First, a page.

Part the Two Hundred Second: With Faculties Returned, Though Little Else at Hand
And then, Hope considered her situation.
She was lying on her back atop the waves, her body afloat, facing the sky. The day was now late on into dusk, much later than it was before-
She tried to recall what happened. The last clear memory was of mounting the quarterdeck, wanting to be with Abigail…
Who was not here.
Nor was the Raging Gail.
Leaving her without a captain or a ship.
What happened to her came back in patches: The fire from the Casa del Sol. The explosion. Being flung from the deck. Hitting the water. Going under, then breaking the surface. The pain, the exhaustion, the swimming-
And now here.
She tried to take stock of what she did have. Slowly, as every bit of her felt sore, and she did not want to move in such a way that she might start sinking.
Food, none. Water, other than the sea, not a drop.
So far, the act of taking stock was depressingly simple…
Her felt in her left hand something hard and knobby. She carefully brought it closer to her face…
She was stunned when she recognized it, the frets and upper neck of her cittern. Where the rest of her instrument had been was a splintered stub, craggy and sharp. A single string was still attached to what was left of the instrument.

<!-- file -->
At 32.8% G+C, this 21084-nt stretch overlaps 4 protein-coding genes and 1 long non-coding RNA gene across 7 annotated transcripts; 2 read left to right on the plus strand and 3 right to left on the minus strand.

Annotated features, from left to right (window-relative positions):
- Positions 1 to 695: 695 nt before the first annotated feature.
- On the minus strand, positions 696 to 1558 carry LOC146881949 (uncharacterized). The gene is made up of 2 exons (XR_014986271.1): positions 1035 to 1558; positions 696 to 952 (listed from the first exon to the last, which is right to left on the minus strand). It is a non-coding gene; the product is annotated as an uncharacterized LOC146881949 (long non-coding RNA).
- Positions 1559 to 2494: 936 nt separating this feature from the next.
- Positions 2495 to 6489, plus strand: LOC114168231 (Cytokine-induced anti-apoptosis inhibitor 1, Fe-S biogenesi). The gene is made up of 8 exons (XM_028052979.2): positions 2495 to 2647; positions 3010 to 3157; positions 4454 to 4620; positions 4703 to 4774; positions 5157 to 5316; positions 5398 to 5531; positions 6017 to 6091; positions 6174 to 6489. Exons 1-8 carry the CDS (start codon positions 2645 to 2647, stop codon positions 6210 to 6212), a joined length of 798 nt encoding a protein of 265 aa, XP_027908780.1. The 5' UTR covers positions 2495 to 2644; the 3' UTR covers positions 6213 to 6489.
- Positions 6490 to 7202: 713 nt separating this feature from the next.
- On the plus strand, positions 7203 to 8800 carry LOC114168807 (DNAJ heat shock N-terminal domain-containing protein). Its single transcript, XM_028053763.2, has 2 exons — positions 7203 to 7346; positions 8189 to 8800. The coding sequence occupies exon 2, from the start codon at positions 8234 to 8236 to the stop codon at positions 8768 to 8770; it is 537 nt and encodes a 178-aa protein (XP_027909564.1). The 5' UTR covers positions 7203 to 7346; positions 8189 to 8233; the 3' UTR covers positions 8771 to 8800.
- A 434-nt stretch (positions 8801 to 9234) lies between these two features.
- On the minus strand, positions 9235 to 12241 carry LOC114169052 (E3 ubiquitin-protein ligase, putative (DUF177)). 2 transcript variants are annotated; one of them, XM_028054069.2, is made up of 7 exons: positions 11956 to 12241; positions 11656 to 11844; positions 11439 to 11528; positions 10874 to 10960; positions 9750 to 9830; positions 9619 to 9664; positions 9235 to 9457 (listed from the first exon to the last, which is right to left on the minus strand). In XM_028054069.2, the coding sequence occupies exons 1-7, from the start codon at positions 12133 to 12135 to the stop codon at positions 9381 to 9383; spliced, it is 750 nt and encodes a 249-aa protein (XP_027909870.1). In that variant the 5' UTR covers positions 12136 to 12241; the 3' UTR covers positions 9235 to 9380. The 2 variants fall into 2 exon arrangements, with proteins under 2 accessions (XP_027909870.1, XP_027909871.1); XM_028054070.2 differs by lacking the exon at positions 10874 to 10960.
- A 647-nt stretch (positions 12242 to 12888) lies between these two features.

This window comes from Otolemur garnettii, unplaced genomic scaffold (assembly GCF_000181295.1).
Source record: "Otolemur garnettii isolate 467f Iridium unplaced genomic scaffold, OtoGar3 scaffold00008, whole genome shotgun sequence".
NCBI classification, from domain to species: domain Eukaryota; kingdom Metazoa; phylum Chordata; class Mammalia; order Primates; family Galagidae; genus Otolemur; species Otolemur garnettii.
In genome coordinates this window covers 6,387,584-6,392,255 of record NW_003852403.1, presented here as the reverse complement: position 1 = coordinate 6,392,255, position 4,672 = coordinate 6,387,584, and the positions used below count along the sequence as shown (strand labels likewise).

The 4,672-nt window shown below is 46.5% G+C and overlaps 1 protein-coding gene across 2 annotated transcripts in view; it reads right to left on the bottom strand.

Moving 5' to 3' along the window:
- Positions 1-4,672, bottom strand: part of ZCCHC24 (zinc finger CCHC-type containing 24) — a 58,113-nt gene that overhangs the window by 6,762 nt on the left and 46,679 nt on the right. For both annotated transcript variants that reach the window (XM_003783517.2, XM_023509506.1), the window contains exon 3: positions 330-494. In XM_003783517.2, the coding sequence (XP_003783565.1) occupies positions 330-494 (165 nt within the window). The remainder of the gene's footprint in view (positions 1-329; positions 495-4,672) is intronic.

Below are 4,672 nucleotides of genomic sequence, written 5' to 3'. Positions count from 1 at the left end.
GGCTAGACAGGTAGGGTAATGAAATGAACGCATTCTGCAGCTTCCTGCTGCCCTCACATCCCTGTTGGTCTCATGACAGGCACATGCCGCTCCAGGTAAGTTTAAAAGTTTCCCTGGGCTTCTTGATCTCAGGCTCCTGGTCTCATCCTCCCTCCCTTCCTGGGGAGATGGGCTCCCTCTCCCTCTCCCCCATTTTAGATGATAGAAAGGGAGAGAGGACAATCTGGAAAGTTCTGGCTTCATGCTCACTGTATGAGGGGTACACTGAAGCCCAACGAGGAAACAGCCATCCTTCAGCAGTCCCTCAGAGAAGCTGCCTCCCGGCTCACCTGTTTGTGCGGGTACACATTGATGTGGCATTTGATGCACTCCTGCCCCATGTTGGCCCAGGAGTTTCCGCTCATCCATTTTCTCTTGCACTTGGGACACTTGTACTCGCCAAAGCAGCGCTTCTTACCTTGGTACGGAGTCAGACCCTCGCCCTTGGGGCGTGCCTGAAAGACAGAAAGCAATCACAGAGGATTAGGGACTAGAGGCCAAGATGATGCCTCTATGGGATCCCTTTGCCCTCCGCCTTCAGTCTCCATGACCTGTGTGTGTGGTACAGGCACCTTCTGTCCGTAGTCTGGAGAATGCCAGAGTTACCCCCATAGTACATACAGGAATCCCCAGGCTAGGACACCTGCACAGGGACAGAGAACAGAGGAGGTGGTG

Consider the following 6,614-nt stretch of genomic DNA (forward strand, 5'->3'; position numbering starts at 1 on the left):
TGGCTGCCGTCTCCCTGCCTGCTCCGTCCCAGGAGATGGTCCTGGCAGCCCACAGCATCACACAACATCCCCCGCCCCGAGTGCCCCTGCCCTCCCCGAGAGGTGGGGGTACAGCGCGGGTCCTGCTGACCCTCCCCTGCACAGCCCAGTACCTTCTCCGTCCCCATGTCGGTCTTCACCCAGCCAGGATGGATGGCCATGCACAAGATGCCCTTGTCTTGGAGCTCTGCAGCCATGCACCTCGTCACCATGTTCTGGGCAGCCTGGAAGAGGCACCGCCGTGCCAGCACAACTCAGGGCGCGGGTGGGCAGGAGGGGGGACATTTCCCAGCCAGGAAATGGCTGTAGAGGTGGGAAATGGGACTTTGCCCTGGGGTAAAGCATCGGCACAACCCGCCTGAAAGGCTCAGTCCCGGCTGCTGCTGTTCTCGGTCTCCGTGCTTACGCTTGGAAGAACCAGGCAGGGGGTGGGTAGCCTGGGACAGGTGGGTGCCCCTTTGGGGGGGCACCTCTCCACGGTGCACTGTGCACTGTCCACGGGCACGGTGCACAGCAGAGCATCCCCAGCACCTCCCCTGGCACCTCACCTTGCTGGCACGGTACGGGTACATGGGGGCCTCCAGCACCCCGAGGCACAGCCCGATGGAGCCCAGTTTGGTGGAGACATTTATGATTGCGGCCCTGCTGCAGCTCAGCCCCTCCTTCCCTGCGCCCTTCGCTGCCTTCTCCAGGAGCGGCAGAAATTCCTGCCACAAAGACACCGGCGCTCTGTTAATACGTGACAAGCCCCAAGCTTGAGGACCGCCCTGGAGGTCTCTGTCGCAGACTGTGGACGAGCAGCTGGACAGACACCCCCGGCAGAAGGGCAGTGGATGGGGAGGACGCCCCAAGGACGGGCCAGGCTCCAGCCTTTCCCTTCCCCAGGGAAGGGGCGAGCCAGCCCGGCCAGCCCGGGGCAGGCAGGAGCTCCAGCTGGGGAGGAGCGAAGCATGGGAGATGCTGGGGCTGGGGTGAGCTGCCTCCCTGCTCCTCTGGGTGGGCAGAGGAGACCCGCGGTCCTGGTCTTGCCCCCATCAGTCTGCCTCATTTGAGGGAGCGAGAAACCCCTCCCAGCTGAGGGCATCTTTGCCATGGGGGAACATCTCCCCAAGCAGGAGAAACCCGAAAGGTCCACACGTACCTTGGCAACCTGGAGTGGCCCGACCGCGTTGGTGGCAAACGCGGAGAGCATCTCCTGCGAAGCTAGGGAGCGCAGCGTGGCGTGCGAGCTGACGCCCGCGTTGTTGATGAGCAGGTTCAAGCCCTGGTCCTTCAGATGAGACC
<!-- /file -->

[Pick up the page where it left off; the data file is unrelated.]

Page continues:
Hope felt too far beyond tired to cry or care.
With a heavy sigh, she forced her fingers open and lowered her hand, letting what was left of the cittern start to drift away. It danced on her fingers briefly before it too was lost to her for good.
Forcing her hand open made her pay more attention to her sense of touch. The water on her skin reminded her of what she cast off to stay afloat.
The realization that she was now afloat in only a chemise left Hope as neutral as her buoyancy. The first thought she could muster was how she could claim, that in her last moments, at least she protected her shame…
When her chemise started to ride up her back, she tried to sigh. This seemed the only appropriate response to her last failure-
She felt a sharp edge drawn against the backs of her legs. Not a thin edge like a blade, but with bite enough to cause panic.
The shock made her twist around. No longer on her back, she kicked and pummeled what brushed against her, furiously at first, then with less force until she found herself treading the water.
In the fading light she saw fins emerge from the water. She counted five, six- in this light it was damned hard to see just how many sharks were near her.
Hope turned in the water slowly, watching for any sign of delivery that could come her way. But in the fading light, the only things she could see were waves and fins.
“Truly desperate now,” Hope said aloud, a part of her wondering if these were the right words to say if they were going to be her last…
All content Copyright © 2009 James Ryan